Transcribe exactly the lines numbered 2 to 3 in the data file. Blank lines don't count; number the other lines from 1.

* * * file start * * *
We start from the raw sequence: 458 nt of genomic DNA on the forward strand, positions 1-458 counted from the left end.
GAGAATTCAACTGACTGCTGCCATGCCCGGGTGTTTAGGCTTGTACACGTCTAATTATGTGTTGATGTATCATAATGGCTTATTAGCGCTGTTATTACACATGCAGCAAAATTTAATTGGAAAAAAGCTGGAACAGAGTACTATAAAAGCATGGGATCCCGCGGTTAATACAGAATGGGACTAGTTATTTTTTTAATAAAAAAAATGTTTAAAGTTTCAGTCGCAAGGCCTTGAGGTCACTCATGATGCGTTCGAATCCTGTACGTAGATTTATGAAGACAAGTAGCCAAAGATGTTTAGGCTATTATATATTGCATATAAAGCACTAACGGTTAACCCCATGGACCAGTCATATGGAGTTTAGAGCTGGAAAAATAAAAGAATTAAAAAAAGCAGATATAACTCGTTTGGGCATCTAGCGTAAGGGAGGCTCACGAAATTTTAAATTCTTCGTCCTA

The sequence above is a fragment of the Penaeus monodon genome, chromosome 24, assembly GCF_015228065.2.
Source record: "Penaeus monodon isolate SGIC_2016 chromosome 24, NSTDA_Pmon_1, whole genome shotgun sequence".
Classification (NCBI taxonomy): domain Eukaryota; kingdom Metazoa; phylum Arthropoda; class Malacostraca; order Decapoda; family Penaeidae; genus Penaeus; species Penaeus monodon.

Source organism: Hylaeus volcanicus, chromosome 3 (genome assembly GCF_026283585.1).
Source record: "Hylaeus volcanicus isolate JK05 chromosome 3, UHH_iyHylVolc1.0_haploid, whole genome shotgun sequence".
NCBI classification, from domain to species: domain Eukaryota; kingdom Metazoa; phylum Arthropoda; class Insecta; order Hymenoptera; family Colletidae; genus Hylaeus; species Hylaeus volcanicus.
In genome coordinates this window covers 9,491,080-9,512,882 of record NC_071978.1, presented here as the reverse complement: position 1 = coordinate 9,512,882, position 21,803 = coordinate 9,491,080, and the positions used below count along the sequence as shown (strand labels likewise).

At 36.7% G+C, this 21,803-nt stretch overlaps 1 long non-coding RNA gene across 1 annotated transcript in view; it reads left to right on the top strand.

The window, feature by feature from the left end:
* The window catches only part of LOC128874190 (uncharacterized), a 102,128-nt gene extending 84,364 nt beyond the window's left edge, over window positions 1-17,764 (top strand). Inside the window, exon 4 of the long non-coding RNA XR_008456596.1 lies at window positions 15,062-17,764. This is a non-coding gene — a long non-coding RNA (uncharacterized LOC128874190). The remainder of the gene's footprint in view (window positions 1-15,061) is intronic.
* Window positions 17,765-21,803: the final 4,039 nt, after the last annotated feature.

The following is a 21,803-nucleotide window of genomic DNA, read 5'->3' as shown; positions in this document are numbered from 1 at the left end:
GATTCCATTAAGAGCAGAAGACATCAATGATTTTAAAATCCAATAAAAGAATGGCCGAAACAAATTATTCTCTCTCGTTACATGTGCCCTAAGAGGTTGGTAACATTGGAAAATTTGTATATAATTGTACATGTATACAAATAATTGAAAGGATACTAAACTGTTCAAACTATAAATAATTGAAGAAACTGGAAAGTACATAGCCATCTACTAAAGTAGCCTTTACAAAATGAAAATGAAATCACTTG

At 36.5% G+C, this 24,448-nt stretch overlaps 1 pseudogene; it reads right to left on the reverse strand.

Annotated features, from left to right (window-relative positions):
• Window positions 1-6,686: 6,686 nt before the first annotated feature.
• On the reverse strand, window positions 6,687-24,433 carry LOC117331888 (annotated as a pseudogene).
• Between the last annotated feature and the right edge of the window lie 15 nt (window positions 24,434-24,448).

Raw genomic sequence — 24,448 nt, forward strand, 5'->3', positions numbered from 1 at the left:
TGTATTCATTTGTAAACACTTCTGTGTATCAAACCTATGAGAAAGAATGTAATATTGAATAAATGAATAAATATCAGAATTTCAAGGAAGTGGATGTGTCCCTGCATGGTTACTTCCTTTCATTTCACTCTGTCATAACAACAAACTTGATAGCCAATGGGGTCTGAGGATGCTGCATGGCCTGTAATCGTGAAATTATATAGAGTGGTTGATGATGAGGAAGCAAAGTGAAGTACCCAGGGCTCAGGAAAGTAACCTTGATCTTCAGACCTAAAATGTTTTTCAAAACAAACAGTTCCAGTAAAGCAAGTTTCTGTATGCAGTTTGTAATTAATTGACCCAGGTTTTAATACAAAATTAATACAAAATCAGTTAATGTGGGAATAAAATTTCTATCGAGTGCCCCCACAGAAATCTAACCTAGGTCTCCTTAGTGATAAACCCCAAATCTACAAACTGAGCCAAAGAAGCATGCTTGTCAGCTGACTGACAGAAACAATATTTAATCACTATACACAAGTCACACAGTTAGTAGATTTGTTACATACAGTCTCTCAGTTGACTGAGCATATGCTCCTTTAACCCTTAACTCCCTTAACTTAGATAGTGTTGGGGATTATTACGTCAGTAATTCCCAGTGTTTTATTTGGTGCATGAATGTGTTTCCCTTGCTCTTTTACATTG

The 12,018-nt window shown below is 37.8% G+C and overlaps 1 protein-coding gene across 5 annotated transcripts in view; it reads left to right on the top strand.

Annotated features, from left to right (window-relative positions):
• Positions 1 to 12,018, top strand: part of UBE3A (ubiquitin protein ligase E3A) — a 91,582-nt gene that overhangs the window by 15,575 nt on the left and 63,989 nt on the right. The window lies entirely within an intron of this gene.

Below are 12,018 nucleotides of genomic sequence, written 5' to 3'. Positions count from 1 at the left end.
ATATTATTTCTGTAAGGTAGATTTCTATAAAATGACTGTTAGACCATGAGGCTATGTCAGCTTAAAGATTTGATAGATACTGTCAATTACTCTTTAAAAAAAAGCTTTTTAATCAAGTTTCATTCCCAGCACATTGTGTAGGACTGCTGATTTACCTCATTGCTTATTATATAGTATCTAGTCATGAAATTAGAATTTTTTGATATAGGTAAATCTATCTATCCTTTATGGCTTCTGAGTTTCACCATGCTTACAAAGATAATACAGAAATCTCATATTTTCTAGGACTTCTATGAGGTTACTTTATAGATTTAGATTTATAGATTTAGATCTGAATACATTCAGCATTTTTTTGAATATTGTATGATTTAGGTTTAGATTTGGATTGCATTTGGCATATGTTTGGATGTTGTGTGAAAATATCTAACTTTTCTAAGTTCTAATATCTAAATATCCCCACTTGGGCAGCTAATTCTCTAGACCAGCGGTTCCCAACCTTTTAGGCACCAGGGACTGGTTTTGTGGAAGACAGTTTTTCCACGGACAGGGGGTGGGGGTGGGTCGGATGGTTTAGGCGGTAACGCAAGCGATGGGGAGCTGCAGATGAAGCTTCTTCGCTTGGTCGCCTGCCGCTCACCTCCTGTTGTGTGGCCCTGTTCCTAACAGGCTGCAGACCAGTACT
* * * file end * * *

GAGAATTCAACTGACTGCTGCCATGCCCGGGTGTTTAGGCTTGTACACGTCTAATTATGTGTTGATGTATCATAATGGCTTATTAGCGCTGTTATTACACATGCAGCAAAATTTAATTGGAAAAAAGCTGGAACAGAGTACTATAAAAGCATGGGATCCCGCGGTTAATACAGAATGGGACTAGTTATTTTTTTAATAAAAAAAATGTTTAAAGTTTCAGTCGCAAGGCCTTGAGGTCACTCATGATGCGTTCGAATCCTGTACGTAGATTTATGAAGACAAGTAGCCAAAGATGTTTAGGCTATTATATATTGCATATAAAGCACTAACGGTTAACCCCATGGACCAGTCATATGGAGTTTAGAGCTGGAAAAATAAAAGAATTAAAAAAAGCAGATATAACTCGTTTGGGCATCTAGCGTAAGGGAGGCTCACGAAATTTTAAATTCTTCGTCCTA

The sequence above is a fragment of the Penaeus monodon genome, chromosome 24, assembly GCF_015228065.2.